As an example of a commercially available, conventional class D-amplifier, there is shown in FIG. 3 the distortion content at 400 W (40 Vrms in 4 Ohms), which is shown as being about 1% between 20 Hz and 10 Khz. The noise dominates at lower power outputs (e.g. -20 dB beneath 400 W). this noise being the residue of the high frequency pulse-width modulated square wave. FIG. 4 shows the results obtained with the aid of the present invention. The lower curve shows the distortion content at full power output, 400 W. The distortion content is shown to be 0.03% at 1 kHz, which is thus a reduction of more than a factor of thirty, compared with FIG. 3. The upper curve shows distortion plus noise at -20 dB (4 W) power output. Although the noise dominates over the distortion residues also in this case, the noise content has been reduced to about one-tenth of the noise content obtained with the known amplifier according to FIG. 3.
The present inventive principles are explained more clearly in the following, although it will be understood that this explanation is not intended to limit the scope of the invention.
A pulse-width modulated amplifier having an input terminal to which the aforesaid input signal is also applied, is constructed to generate an output signal which consists of the aforesaid output signal from the linear amplifier plus a voltage difference in relation to the output signal. The pulse-width modulated amplifier has an output pole which is connected to the positive voltage-supply pole of the linear amplifier. The pulse-width modulated amplifier also has a supply-voltage pole which is connected to a source of DC source.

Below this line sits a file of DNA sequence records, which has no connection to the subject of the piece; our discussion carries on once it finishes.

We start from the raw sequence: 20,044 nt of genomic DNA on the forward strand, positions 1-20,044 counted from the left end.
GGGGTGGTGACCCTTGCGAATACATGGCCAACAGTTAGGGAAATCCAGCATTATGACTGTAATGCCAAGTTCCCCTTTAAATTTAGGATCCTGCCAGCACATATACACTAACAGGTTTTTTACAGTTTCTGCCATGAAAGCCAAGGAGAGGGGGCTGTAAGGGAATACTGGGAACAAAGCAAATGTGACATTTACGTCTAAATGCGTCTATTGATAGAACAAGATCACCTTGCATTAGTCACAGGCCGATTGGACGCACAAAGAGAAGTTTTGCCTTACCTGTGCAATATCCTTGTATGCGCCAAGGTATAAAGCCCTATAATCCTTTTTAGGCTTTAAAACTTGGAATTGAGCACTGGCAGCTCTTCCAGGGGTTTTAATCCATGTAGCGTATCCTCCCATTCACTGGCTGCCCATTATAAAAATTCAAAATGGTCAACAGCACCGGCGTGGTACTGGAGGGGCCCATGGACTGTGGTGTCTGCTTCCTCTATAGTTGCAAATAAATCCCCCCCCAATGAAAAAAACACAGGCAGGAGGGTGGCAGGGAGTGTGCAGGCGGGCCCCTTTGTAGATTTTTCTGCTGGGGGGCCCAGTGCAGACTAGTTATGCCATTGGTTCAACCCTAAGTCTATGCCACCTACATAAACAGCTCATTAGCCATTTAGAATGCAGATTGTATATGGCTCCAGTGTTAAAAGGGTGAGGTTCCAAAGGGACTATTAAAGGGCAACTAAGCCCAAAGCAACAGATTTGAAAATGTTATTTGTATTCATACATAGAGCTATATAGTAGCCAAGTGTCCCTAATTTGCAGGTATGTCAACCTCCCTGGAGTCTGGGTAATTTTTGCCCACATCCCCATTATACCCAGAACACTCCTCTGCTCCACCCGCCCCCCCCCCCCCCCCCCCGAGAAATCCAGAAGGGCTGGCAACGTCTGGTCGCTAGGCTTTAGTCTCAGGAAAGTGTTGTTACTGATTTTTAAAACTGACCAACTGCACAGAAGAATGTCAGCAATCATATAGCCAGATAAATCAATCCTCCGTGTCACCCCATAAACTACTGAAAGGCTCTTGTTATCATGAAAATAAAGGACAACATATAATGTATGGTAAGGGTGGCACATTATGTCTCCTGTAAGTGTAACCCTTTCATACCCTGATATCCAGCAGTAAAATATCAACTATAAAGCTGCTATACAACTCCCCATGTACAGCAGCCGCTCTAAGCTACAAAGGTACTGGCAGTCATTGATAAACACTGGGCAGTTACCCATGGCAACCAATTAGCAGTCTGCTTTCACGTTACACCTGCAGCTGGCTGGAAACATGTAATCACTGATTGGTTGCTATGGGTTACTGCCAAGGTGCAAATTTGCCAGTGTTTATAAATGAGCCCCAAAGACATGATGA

A second pulse-width modulated amplifier operates in the same manner as the first amplifier, but generates a voltage difference of opposite polarity to the first voltage difference. This second amplifier also has a supply-voltage pole which is connected to a DC source of opposite polarity, and an output pole which is connected to the negative supply-voltage pole of the linear amplifier.
The aforesaid voltage differences are selected so that the linear amplifier will obtain sufficient supply voltage to work linearly, even though the pulse-width modulated amplifiers result in a high degree of distortion As before mentioned, this distortion occurs from phenomena in pulse-width modulated amplifiers, such as supply-voltage disturbance suppression, amplitude modulating distortion and crossover distortion. At the same time, it is necessary to choose the aforesaid voltage difference at a value which is sufficiently low for the power loss in the linear amplifier to be maintained at a negligible level.
The aforesaid object of providing an amplifier which is able to drive reactive currents is fulfilled in that the pulse-width modulated amplifiers themselves take care of the major part of the supply voltage drop without resulting in an increase in power losses. Furthermore, the voltage difference across the linear amplifier will never exceed the maximum voltage that the amplifying elements in said amplifier are capable of enduring at full current load. This fulfills the object of driving reactive currents from the amplifier to the load in a cost effective manner and in the absence of significantly high power losses.